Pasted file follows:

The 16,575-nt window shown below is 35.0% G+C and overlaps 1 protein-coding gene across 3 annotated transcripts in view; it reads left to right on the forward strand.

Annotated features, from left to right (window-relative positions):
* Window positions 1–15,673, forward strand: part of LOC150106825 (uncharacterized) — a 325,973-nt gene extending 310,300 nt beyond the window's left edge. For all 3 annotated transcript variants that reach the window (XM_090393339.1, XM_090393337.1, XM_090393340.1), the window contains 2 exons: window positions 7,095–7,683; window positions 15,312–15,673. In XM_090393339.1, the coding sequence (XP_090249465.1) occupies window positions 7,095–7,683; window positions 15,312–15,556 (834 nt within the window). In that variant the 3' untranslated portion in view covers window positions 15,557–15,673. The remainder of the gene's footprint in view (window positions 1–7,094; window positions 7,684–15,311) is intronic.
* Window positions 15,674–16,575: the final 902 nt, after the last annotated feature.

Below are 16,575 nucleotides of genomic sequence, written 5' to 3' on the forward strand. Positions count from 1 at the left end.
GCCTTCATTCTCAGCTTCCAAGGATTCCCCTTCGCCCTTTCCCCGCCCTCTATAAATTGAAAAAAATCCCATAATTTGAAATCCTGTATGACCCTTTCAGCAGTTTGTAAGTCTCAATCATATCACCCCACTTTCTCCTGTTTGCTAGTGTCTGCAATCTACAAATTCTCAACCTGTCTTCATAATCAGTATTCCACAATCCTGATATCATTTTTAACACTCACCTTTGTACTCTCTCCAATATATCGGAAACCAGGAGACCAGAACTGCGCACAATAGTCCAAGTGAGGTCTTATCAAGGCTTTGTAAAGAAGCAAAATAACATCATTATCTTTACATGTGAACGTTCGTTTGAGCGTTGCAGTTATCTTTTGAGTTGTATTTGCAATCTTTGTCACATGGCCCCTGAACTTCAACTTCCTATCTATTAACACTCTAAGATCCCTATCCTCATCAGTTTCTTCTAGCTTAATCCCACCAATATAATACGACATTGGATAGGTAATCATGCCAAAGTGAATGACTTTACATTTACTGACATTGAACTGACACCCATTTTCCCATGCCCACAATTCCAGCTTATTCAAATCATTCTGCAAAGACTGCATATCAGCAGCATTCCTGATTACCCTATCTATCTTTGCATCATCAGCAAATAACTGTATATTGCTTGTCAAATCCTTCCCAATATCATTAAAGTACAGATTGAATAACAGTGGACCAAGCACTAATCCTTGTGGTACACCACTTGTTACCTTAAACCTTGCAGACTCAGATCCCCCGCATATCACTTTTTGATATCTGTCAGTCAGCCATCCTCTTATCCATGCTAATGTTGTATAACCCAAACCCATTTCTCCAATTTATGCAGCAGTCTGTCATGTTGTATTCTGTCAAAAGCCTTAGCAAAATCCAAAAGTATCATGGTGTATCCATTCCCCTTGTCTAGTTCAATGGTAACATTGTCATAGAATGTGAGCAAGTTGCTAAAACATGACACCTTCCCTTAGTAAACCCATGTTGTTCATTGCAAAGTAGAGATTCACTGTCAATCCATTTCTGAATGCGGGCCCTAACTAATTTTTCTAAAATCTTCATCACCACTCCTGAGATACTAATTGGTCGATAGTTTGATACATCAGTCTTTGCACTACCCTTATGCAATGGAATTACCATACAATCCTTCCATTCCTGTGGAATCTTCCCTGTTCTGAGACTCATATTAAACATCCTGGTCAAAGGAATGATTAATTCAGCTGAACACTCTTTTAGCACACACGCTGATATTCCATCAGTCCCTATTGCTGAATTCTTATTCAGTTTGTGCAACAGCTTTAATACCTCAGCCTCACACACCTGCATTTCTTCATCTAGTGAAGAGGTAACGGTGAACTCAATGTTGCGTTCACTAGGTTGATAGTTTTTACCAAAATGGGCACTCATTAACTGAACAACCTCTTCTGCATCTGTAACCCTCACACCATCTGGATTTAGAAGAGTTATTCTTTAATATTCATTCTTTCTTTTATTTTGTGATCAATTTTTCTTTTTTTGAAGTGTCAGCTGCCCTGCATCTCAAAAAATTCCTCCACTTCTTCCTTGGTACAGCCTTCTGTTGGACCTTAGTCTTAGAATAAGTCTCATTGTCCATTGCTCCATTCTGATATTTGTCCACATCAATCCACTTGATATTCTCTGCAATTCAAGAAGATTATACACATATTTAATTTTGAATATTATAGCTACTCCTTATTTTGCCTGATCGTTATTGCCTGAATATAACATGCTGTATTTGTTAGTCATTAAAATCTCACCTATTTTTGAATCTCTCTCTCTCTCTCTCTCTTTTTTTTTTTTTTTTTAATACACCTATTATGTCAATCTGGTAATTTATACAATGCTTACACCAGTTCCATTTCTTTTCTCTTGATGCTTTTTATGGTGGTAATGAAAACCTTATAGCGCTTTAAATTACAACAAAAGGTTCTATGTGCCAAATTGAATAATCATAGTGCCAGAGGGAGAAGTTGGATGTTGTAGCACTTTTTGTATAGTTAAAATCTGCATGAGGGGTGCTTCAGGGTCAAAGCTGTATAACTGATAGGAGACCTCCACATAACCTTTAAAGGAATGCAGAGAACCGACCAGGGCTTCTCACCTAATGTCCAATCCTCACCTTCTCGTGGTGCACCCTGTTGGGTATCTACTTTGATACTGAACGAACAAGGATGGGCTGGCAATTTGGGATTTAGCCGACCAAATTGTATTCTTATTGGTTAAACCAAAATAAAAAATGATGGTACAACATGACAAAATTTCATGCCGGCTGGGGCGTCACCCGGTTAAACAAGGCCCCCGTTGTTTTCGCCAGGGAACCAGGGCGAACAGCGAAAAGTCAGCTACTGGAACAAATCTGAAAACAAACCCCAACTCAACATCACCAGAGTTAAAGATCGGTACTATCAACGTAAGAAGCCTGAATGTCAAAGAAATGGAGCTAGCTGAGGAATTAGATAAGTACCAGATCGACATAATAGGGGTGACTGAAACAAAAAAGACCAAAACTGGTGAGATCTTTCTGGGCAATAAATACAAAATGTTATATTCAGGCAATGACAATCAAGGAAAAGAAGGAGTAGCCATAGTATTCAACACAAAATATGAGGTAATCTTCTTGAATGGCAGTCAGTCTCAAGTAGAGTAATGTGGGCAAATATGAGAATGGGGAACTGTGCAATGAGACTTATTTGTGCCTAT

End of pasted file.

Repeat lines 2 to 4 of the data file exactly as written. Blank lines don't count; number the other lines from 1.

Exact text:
Annotated features, from left to right (window-relative positions):
* Window positions 1–15,673, forward strand: part of LOC150106825 (uncharacterized) — a 325,973-nt gene extending 310,300 nt beyond the window's left edge. For all 3 annotated transcript variants that reach the window (XM_090393339.1, XM_090393337.1, XM_090393340.1), the window contains 2 exons: window positions 7,095–7,683; window positions 15,312–15,673. In XM_090393339.1, the coding sequence (XP_090249465.1) occupies window positions 7,095–7,683; window positions 15,312–15,556 (834 nt within the window). In that variant the 3' untranslated portion in view covers window positions 15,557–15,673. The remainder of the gene's footprint in view (window positions 1–7,094; window positions 7,684–15,311) is intronic.
* Window positions 15,674–16,575: the final 902 nt, after the last annotated feature.